Late payment of rent
Your landlord may charge you a non-refundable fee of up to $25 for late payment of rent, but only if there is a term allowing for this in your tenancy agreement. Always read your tenancy agreement carefully before signing so you know what terms are included.
New, replacement and additional keys
Your landlord may charge a non-refundable fee for replacing a key that you lost, or for providing an additional key at your request. The fee may not be more than the cost of replacing the key.
Your landlord may also charge you a refundable fee if they decide to provide you with any keys in addition to the key that provides your sole means of access to the residential property.
If you pay rent by cheque and do not have sufficient funds in your account when your landlord tries to deposit it, your bank will usually charge a fee to your landlord. If this happens, your landlord is allowed to require you to pay a non-refundable fee of up to $25, but only if there is a term allowing for this in your tenancy agreement.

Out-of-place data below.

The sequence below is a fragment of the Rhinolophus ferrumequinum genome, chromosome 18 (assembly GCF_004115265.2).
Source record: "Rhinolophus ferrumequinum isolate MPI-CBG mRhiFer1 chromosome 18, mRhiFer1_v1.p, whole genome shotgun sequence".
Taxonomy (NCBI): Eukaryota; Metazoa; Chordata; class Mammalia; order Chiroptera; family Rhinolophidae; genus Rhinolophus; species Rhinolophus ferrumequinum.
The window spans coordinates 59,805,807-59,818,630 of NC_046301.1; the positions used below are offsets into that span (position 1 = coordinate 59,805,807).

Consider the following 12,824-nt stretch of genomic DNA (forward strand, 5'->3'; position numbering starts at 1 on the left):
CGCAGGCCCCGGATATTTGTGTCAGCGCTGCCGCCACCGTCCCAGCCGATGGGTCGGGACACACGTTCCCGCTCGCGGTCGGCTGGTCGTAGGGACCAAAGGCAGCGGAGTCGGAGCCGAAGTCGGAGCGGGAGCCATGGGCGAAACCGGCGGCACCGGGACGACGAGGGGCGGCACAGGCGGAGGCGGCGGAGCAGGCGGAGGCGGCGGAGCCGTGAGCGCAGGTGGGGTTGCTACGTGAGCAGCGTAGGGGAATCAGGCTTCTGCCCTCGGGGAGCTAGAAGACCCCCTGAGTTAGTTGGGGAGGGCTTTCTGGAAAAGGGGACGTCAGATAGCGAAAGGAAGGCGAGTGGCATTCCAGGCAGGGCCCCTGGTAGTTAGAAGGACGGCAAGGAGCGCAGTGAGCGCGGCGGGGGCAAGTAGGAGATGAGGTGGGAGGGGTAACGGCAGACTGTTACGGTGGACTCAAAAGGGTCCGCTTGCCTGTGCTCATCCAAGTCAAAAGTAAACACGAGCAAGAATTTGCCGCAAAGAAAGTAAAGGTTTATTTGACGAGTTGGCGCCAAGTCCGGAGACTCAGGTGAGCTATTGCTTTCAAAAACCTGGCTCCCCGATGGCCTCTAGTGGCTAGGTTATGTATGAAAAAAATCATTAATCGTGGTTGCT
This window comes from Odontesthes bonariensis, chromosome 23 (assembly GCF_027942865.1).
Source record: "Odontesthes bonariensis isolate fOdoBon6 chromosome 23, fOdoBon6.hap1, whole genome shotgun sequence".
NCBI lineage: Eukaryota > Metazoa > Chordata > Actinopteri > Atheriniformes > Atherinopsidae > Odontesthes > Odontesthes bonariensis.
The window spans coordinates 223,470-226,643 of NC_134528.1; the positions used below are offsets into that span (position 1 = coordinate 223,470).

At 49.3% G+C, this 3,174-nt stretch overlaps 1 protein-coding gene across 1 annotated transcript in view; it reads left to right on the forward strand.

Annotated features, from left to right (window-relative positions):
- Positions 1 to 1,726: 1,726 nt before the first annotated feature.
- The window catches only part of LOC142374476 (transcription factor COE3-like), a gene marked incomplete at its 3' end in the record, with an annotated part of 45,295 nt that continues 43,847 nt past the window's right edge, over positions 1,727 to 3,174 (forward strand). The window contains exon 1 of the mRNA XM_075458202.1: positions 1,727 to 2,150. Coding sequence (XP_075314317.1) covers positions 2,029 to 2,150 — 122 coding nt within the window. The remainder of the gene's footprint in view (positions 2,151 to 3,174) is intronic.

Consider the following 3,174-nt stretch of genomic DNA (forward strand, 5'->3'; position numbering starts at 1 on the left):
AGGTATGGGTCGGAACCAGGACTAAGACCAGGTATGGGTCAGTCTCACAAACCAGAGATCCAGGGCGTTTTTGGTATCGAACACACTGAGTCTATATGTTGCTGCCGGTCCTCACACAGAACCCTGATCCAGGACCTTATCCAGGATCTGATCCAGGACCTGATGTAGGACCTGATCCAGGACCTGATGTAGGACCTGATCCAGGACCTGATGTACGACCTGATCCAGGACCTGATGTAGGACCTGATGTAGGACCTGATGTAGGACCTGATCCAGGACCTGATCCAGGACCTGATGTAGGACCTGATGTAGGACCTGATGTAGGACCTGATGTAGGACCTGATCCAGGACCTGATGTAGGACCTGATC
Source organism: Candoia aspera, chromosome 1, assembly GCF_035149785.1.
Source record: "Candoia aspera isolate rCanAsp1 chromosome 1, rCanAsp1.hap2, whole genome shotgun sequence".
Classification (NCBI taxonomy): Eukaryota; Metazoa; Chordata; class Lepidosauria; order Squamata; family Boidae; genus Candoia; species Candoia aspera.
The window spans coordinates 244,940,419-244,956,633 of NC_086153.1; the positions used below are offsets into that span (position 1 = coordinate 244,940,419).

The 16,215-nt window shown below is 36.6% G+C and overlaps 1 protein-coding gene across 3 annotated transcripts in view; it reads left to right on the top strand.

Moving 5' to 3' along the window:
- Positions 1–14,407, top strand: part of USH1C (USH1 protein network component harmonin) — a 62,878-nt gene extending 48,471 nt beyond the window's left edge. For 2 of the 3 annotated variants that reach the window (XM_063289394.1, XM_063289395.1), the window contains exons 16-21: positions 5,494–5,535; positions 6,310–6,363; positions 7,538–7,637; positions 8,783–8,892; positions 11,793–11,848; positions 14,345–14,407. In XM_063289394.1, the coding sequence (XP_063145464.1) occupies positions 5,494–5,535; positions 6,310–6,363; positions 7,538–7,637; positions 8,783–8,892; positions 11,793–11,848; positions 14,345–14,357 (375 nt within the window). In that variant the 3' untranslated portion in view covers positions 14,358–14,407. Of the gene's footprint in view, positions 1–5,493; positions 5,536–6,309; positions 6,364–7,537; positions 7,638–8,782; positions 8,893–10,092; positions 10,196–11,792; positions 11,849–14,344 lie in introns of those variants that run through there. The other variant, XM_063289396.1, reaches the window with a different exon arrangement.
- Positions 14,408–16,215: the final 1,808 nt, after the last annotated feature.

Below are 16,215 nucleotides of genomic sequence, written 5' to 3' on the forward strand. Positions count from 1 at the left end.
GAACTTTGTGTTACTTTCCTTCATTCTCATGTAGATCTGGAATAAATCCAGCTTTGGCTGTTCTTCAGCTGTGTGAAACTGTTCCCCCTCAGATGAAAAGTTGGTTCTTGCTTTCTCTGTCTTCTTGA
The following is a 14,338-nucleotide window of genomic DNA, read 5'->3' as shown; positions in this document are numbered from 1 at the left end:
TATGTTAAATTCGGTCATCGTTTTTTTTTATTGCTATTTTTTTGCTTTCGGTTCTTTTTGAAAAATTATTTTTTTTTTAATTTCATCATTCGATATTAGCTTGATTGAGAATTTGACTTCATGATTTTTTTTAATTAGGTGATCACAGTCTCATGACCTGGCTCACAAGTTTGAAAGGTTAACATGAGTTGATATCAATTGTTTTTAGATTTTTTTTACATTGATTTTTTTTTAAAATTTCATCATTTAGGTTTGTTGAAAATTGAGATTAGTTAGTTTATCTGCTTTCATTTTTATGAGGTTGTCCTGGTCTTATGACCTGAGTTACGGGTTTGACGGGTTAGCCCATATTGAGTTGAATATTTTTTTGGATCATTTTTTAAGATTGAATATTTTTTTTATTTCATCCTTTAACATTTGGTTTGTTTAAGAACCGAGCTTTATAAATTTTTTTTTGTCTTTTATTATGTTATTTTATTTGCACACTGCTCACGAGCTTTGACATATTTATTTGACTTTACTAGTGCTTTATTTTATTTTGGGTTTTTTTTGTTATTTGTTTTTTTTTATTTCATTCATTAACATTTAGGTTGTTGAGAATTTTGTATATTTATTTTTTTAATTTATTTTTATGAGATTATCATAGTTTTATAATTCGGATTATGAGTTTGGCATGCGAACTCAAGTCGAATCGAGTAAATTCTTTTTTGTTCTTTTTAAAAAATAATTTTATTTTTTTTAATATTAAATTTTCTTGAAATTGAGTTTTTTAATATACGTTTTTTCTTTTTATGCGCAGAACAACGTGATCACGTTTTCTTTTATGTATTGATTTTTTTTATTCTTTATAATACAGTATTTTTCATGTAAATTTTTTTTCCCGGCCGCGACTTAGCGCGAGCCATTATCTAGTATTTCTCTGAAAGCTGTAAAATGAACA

Your landlord may charge you a non-refundable fee of up to $15 or 3% of your rent if you move to a new unit within the same property, but only if there is a term allowing for this in your tenancy agreement.
If you rent a unit in a strata building, the strata corporation may charge a move-in or move-out fee. Your landlord may require you to pay this non-refundable fee.
If your landlord decides to change your locks, or you have made a request to change the locks at the start of the tenancy, your landlord is not allowed to charge you a fee for the new keys.
Some landlords may ask you for an application fee. This is illegal, as a landlord must not charge anything for:
- accepting an application for a tenancy,
- processing the application,
- investigating the applicant’s suitability as a tenant, or
- accepting the person as a tenant
Landlords may not charge fees for guests, including overnight guests. See our page on Guests for more information.